Because Pink Blog readers are interested in the broad array of subjects Oliver writes about in this book, l asked him to answer a few questions. Here's our interview:
1. You call our culture's "fixation on positivity" a "disease." But the cure you prescribe — drawn from the teachings of the Stoics, the Buddha, and other deep thinkers — is pretty challenging stuff. Where's the harm in positive thinking if it makes us happy?
Well, I'm not sure that it *does* make us happy: there's now plenty of psychological evidence to suggest that trying to make yourself think positive thoughts can backfire, leaving people feel worse. More practically, this focus on struggling to achieve the "right" emotional state – ie., constant grinning optimism — is a distraction from taking the actions that matter. (Plus, those people are pretty annoying.) The researchers and thinkers I met while researching my book, and the personal experiments I undertook, approached the matter differently. What if we learned to accommodate, even harness, uncertainty, insecurity, pessimism and failure, instead of treating them like they're radioactive?
2. "Goal Crazy" might be the most provocative chapter in the book. You could fill a library with all everything that's been written on achieving personal and professional goals, and yet you say that this relentless focus on goals is misplaced. What's so bad about setting, working toward, and achieving goals?
There's a role for goals. But the "overpursuit" of goals leads to all kinds of hazards. One major pitfall is that "you can never change only one thing" — and so focusing on a single variable risks distorting many others. (We probably all know people who've pursued a wealth goal, say, at the expense of their personal relationships, but that's only the most obvious example.) Another is that rigid plans for the future mean we don't hear when opportunity knocks softly. Research among successful entrepreneurs by Saras Sarasvathy, for example, suggests they choose what she calls "effectuation", instead of firm business plans. They don't behave like gourmet chefs, visualizing a perfect dish and then sourcing the ingredients.They're more like time-pressed home cooks, checking what's in the cupboard, then exploring ways to combine the resources at their disposal — ideas, materials, people. Then they just start, adjusting their target as they go: "ready, fire, aim", not "ready, aim, fire." (Another tip: choose "process" goals over "outcome" goals. Not "I'll write a great novel", but "I'll do 45 minutes every weekday".)
3. We've probably all seen the studies showing that people from some of the poorest nations on earth consistently rank higher in happiness than citizens of wealthy countries. In the book, you offer a counterintuitive explanation for why that may be so — could you briefly explain?
This is such a fraught topic. I don't mean to imply that poverty and disease are somehow unproblematic, simply because there's a higher incidence of depression in Manhattan than in some African slums. But what you realize when you visit places like the Kenyan township of Kibera outside Nairobi, and study the research evidence, is that people living in extremely fragile conditions do have one advantage. They're forced to face the fundamental insecurity of existence. They don't have the option of mistakenly believing that the next pay raise, the next promotion or a bigger house, will finally make them happy. They're compelled instead to find ways to live with insecurity — and to build the strong relationships with family and neighbors that are a crucial ingredient of wellbeing. We mustn't romanticize their situation. But as we've seen on the US east coast recently, all our lives, in different ways, are suffused with insecurity. Do we really want to embrace a philosophy of happiness based on trying to ignore that?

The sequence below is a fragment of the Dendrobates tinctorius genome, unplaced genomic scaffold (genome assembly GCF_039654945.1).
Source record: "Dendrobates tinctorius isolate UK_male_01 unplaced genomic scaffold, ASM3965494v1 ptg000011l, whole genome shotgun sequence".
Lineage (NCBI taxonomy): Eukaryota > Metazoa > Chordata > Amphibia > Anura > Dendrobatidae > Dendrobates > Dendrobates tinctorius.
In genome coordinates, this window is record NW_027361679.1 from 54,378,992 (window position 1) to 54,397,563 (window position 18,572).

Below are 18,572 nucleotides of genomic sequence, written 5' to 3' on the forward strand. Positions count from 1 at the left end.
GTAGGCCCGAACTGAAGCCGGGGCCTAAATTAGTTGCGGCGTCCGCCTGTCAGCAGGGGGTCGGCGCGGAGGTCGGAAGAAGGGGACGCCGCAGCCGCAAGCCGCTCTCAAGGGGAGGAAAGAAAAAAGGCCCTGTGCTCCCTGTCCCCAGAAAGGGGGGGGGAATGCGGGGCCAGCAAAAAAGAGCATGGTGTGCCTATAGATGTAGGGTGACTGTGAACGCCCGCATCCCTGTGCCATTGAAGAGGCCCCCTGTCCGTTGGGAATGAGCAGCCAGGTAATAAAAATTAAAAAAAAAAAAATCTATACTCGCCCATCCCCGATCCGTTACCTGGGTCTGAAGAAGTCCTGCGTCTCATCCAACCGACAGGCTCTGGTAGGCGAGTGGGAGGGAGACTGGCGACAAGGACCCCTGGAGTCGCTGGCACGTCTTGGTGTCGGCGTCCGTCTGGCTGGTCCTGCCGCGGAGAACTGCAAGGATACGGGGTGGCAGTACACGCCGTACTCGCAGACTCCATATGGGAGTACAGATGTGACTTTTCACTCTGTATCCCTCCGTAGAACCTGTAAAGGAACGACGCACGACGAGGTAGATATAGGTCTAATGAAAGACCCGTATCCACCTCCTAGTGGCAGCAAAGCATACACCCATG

4. At the end of The Antidote, you talk a little about some of the techniques that have been most helpful to you. What continues to stick with you personally from your research? What could readers of this blog begin doing today — within the next hour, even — to get started on a more satisfying path?
If you're feeling daring, do what I did and deliberately embarrass yourself in public — a technique adapted from Stoicism that will transform your perspective on plunging into uncertain or scary situations. (Choose something legal and considerate of others! I spoke the names of stations on the London Underground out loud.) Alternatively, pick a project you've been procrastinating on, choose a useful next action, and — this is the critical part — *don't* try to stamp out the associated negative feelings of reluctance or fear or uncertainty. Acknowledge them, then act anyway. Another thing I've turned into a daily habit, albeit haltingly, is meditation. Learning to observe your thoughts and emotions without manipulating them is the opposite of positive thinking: paradoxical though it sounds, getting comfortable with feeling uncomfortable is vastly more powerful than trying to stay positive.